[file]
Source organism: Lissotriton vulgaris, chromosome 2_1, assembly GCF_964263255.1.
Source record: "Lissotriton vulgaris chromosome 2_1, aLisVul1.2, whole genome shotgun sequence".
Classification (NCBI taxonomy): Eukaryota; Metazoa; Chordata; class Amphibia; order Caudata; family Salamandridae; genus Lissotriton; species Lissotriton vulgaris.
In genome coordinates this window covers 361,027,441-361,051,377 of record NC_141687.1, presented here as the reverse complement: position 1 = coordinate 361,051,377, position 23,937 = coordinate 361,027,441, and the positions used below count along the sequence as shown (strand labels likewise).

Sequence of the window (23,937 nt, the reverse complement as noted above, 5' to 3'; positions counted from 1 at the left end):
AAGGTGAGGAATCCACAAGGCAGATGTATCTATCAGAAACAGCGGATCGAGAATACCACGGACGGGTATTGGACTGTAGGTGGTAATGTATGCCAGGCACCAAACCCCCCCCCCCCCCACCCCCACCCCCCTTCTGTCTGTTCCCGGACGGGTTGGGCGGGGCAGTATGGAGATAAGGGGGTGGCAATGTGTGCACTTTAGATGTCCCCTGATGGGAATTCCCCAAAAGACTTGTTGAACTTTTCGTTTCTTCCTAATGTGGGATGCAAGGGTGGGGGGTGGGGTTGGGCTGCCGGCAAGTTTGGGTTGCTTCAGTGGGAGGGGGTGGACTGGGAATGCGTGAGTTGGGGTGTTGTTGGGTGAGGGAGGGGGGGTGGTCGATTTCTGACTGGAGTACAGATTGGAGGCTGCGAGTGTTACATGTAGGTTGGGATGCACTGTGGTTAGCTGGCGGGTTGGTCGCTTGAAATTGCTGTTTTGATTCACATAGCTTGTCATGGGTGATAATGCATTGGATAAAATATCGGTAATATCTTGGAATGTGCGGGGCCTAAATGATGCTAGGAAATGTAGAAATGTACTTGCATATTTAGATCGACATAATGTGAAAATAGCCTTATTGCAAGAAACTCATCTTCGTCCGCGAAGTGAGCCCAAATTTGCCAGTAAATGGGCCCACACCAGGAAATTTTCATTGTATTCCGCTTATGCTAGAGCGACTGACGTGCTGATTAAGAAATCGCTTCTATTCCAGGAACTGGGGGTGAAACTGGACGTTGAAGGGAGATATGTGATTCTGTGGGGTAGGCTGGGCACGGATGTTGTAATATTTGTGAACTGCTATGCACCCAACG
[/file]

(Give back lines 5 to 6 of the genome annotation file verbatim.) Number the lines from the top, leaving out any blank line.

Sequence of the window (23,937 nt, the reverse complement as noted above, 5' to 3'; positions counted from 1 at the left end):
AAGGTGAGGAATCCACAAGGCAGATGTATCTATCAGAAACAGCGGATCGAGAATACCACGGACGGGTATTGGACTGTAGGTGGTAATGTATGCCAGGCACCAAACCCCCCCCCCCCCCACCCCCACCCCCCTTCTGTCTGTTCCCGGACGGGTTGGGCGGGGCAGTATGGAGATAAGGGGGTGGCAATGTGTGCACTTTAGATGTCCCCTGATGGGAATTCCCCAAAAGACTTGTTGAACTTTTCGTTTCTTCCTAATGTGGGATGCAAGGGTGGGGGGTGGGGTTGGGCTGCCGGCAAGTTTGGGTTGCTTCAGTGGGAGGGGGTGGACTGGGAATGCGTGAGTTGGGGTGTTGTTGGGTGAGGGAGGGGGGGTGGTCGATTTCTGACTGGAGTACAGATTGGAGGCTGCGAGTGTTACATGTAGGTTGGGATGCACTGTGGTTAGCTGGCGGGTTGGTCGCTTGAAATTGCTGTTTTGATTCACATAGCTTGTCATGGGTGATAATGCATTGGATAAAATATCGGTAATATCTTGGAATGTGCGGGGCCTAAATGATGCTAGGAAATGTAGAAATGTACTTGCATATTTAGATCGACATAATGTGAAAATAGCCTTATTGCAAGAAACTCATCTTCGTCCGCGAAGTGAGCCCAAATTTGCCAGTAAATGGGCCCACACCAGGAAATTTTCATTGTATTCCGCTTATGCTAGAGCGACTGACGTGCTGATTAAGAAATCGCTTCTATTCCAGGAACTGGGGGTGAAACTGGACGTTGAAGGGAGATATGTGATTCTGTGGGGTAGGCTGGGCACGGATGTTGTAATATTTGTGAACTGCTATGCACCCAACG